What You Can Learn From The Best And Worst CEOs Of 2013

Are you more like Jeff Bezos or Ron Johnson? One expert weighs in on the best and worst CEOs of the year.
Freelance Writer, Self-employed
December 31, 2013

CEO is not an easy job, and as with any job, some people do it better than others. So, what makes the best CEOs tick? How about the worst? Sydney Finkelstein, strategy professor at Dartmouth, has compiled his list of the best and worst CEOs of 2013.

The Criteria

How does he pick the CEOs to make the list? Finkelstein, who has also authored Why Smart Executives Fail, ranks CEOs based on several years of financial performance for the top 1,000 U.S. companies as well as major and emerging companies based elsewhere, particularly Japan, China, Brazil, Korea and Europe. In addition, Finkelstein looks beyond changes in market cap, profitability and other financial indicators to the answers of two questions regarding how a CEO responds to a challenge:

1. Was the CEO culpable, in that he or she knew, or should have known, what was going wrong yet was unable to right the ship?

2. Did the CEO’s actions, or inactions, provide evidence of a significant breach in corporate governance or strategic leadership?

Achievement, Successful Turnarounds, Foresight

Filtering the world’s CEOs in this way is what led Bezos to the very top of the list. Among other positive attributes, Finkelstein cites Bezos’ long-term focus, rare among public-company executives in thrall to quarterly numbers, as well as his ability to fill Amazon’s talent pipeline with MBAs as the keys to his success. (Not to mention scoring its Cyber Monday PR coup with the drone-delivery concept.) “Jeff Bezos is the new Steve Jobs of business,” Finkelstein declares.

Other top execs include Akio Toyoda, who has guided Toyota to record profits after overcoming some major challenges, including the recall due to certain models' sudden acceleration and the major disruption to its supply chain as a result of the tsunami. Toyoda is now re-tooling the carmaker’s design process while trimming management layers and still manages to test-drive every new car himself.

Finkelstein likes Pony Ma, head of China’s gaming, shopping and micro-blogging titan Tencent, and John Idol, who spent $100 million in 2003 to buy luxury goods purveyor Michael Kors, now valued by the stock market at $16 billion. Reed Hastings of Netflix gets the nod for moving past his 2011 customer-alienating misstep and transforming the mail-order movie rental company into a streaming entertainment leader and creator of hit shows such as House of Cards, Arrested Development and Orange is the New Black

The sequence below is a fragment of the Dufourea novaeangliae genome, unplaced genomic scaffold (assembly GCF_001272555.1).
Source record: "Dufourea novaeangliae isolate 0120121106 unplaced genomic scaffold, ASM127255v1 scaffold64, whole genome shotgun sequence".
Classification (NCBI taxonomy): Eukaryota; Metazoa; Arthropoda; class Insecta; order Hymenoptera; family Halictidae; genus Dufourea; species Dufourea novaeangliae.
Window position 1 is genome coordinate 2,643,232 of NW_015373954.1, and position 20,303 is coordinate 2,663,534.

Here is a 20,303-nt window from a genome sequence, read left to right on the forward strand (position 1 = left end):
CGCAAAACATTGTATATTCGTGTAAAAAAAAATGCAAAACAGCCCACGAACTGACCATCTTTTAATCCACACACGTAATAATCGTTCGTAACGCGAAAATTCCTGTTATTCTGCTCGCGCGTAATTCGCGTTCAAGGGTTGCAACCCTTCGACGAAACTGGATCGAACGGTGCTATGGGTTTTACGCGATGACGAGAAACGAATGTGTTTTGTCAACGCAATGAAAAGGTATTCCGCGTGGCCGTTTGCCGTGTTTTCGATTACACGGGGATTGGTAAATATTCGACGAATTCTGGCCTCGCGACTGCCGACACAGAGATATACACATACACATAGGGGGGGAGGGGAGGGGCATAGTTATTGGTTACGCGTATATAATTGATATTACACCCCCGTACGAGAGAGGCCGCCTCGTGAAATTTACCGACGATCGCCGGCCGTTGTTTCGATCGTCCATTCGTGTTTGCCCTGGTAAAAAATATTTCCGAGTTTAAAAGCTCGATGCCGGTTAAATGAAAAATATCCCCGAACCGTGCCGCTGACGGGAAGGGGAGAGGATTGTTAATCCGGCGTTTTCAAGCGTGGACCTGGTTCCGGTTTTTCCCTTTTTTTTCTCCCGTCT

Mistakes, Missteps, Epic Failures

Now for Finkelstein's failing grades. First in line: Brazil’s Eike Batista, who over-sold prospects for an oil strike so excessively that shares of OGX and OSX stock lost 95 percent of their value when it became apparent the hydrocarbons would not be easily recovered. Batista, one of the world's wealthiest men at the beginning of 2013, lost 99 percent of his own wealth through the venture. Finkelstein notes that self-sacrifice isn’t enough to overcome the fact that Batista made his bet—and convinced others to join in—without significant oil industry experience. 

That brings up us back to Ron Johnson. Essentially, Finkelstein faults the former Apple executive for failing to grasp the seemingly obvious fact that the two companies, Apple and JC Penney, appealed to very different customers for very different reasons. Johnson tried to apply what worked so well with Apple’s hip, high-end stores to the middle-market department stores, and failed miserably. 

Making matters worse, Johnson failed to test the plan before rolling it out, and plunged in with no attempt to hedge his bet. His April 2013 firing after 17 months wasn’t enough to prevent double-digit same-store sales declines, $4 billion in lost revenues and $500 million in quarterly losses. Whether the 111-year-old enterprise will survive remains doubtful. 

BlackBerry’s Thorsten Heins earns a thumbs-down for sticking doggedly to a strategy that everyone, except for himself, could see wasn’t working. At the same time, he resisted capitalizing on the company’s biggest strength—its BBM messaging platform—and released it as a separate app. Heins was fired in November 2013, but his 22 months in the corner office cost the company billions in losses, forced thousands of layoffs and may prove a death knell.

Another CEO noted for exceptionally poor performance was Eddie Lampert, who bought Sears and tried to manage the retailer as if it were a hedge fund. But cutting costs, selling assets and stock buybacks couldn’t overcome ineptitude at merchandising and managing people. If 27 straight quarters of sales declines weren’t enough, Finkelstein could also point to Sears’ $7 billion in debt and only $600 million in cash.

Final entry on the worst CEO list belongs to Steve Ballmer, who hasn’t done such a bad job as Bill Gates’ successor that Microsoft’s survival is in doubt. But, given Microsoft’s strengths, his stewardship has been a major disappointment. Essentially, when Ballmer resigned in August, Microsoft was still doing the things that Gates did to make it great—selling Windows OS and Microsoft Office apps—while doing little to keep it successful in a changing world—competing effectively in search, phone and mobile. Then there’s the approximately $300 billion loss in market cap during Ballmer’s tenure. That may not be entirely his fault, but it’s still enough to put any CEO in the doghouse.

What do you think of this list? Who would you consider to be among the best and worst CEOs of the year? Sound off in the comments section below.

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Photo: Getty Images

Freelance Writer, Self-employed